I would like to talk about two completely unrelated things today.
They are so unrelated that they are somehow interrelated.
Let me explain.
First of all, I have to make a mention of Bess Myerson's death. She was 90, lived in California in her golden years, and actually died on Dec. 17.
There was no announcement then, because over the years, she had become nothing more than a footnote on our culture, but at one time, she was probably one of the most famous women in the world.
She was the first, and only, Jewish Miss America, and she held that title when it actually meant something.
She was a real beauty queen, refusing to change her name from something so ethnic, which she was urged to do.
Sponsors pulled out of the pageant because of her presence, because they just couldn't fathom promoting such an event where a Jew was involved.
She later became a major presence on television, and later, in politics in New York.
Her later years were not happy ones, and the last thing I heard about her was that she was picked up for shoplifting.
She had dementia when she died, so her last days were not happy ones, but in the history of Jews in America, she is a bit more than a footnote.
The next thing I wanted to talk about today was a movie my wife and I watched on Saturday night. It was an extremely low budget 90 minute film from 1966 that caught our eye because of the title.
It was called "The Black Klansman," and it was also theatrically shown back then as "I Crossed the Color Line."
Today, the story might be looked at as trite, but back then, and perhaps even now, the story is far more than that, even in its low budget circumstances.
It concerns a light-skinned black man--actor Richard Gilden, who was actually white in real life--a musician, who has passed as white in his circles in the jazz clubs of Los Angeles.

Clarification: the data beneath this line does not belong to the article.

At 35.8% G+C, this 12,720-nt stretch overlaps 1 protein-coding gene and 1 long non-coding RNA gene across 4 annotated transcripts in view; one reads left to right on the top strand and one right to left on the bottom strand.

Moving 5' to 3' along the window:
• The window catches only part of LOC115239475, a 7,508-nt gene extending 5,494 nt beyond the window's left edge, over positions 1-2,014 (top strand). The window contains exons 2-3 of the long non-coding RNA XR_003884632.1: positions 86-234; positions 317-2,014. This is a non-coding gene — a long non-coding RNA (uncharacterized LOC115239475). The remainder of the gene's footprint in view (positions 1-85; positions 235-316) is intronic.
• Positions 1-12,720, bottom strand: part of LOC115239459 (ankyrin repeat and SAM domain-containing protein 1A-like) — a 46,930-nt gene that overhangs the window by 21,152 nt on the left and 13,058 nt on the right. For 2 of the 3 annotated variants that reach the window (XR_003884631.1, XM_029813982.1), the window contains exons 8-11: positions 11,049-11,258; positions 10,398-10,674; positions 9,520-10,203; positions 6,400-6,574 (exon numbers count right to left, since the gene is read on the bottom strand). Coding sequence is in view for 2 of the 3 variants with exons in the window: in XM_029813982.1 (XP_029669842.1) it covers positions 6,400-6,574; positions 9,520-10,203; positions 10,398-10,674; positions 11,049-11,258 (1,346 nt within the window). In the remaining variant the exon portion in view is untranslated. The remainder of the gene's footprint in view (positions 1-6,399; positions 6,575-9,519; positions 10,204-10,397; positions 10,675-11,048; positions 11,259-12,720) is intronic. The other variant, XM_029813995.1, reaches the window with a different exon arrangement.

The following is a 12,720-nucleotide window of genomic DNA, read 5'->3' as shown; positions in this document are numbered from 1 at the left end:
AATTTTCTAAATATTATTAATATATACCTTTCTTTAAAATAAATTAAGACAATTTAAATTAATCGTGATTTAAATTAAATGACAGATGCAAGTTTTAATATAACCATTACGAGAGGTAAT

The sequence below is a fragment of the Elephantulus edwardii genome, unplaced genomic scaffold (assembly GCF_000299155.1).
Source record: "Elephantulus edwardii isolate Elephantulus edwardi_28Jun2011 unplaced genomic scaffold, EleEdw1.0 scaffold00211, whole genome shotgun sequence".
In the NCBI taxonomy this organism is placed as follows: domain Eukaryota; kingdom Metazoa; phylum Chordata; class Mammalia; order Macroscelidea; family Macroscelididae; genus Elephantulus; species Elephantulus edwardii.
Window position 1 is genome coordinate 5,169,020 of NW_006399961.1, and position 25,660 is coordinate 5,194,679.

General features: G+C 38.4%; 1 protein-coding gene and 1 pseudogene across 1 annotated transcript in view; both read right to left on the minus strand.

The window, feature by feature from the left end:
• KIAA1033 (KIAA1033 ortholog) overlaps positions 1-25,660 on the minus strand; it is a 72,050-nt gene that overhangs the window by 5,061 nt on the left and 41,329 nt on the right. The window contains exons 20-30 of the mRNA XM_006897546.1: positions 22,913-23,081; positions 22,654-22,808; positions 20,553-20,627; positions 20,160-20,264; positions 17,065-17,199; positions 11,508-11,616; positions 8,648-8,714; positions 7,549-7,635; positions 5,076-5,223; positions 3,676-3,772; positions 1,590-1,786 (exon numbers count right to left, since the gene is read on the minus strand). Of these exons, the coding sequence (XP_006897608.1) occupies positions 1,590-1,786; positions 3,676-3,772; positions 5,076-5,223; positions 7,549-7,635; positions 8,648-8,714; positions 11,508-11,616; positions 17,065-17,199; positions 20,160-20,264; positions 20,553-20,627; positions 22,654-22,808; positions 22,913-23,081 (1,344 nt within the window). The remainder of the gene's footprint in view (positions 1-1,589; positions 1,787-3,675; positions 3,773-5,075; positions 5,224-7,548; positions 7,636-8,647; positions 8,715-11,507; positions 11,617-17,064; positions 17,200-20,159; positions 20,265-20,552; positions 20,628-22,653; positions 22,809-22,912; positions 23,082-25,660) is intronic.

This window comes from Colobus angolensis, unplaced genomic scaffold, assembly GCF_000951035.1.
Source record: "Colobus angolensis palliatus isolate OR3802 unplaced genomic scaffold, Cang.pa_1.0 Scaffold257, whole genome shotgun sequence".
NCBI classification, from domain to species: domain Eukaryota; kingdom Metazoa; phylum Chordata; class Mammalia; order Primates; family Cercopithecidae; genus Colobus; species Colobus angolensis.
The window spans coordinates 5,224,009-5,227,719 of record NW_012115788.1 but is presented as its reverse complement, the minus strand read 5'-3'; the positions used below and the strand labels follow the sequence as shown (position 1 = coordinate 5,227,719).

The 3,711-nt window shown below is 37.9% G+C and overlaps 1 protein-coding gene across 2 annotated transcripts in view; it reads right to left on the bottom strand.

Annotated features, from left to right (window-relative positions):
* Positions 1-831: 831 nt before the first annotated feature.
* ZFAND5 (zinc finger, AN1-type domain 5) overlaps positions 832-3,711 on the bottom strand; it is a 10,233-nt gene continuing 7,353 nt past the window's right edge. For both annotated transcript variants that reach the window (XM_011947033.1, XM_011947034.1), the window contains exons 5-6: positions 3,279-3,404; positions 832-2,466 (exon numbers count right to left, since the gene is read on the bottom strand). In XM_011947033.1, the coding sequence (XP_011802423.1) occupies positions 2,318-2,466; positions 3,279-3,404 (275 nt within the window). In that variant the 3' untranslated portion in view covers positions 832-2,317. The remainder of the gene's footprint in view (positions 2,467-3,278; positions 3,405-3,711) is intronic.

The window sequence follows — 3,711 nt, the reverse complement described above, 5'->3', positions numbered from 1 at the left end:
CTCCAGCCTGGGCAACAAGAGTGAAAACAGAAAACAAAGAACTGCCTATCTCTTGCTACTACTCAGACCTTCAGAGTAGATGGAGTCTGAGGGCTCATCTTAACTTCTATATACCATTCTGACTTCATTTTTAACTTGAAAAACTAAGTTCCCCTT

He is estranged from his family, but has a daughter who lives in his old neighborhood with his mother.
Anyway, the Klu Klux Klan is prevalent in the Deep South, and was during those times.
The man's community has a virulent strain of this vermin in its midst, and one night, they decide to cause havoc, firebombing a church where the girl attends services with her grandmother.
The little girl dies in the firebombing, the man hears about it, and decides to do something about it.
He goes back to his old town as a white man and joins the KKK, vowing to avenge the murder of his daughter.
Look, this is not high drama. It is an exploitation film, little more, the acting is horrid--look for a young Whitman Mayo. later Grady on "Sanford and Son," in a small role--but it does bring up some interesting points even nearly 50 years after its initial release.
What does a person have to do to be respected in this country if they do not match the "profile" of what a "real American" is thought to be?
I think Myerson and this movie are kind of related, in a funny way, because both the person in the movie who eventually avenges his daughter's death, and Myerson herself in real life, sought that respect, even though they, perhaps, were not what many people believed to be "real Americans" way back when.
Check out the movie, and also, check out Myerson's bio when you have a chance.
You will find that the question I asked is still being asked today, all these years later, and years after the question should have been answered.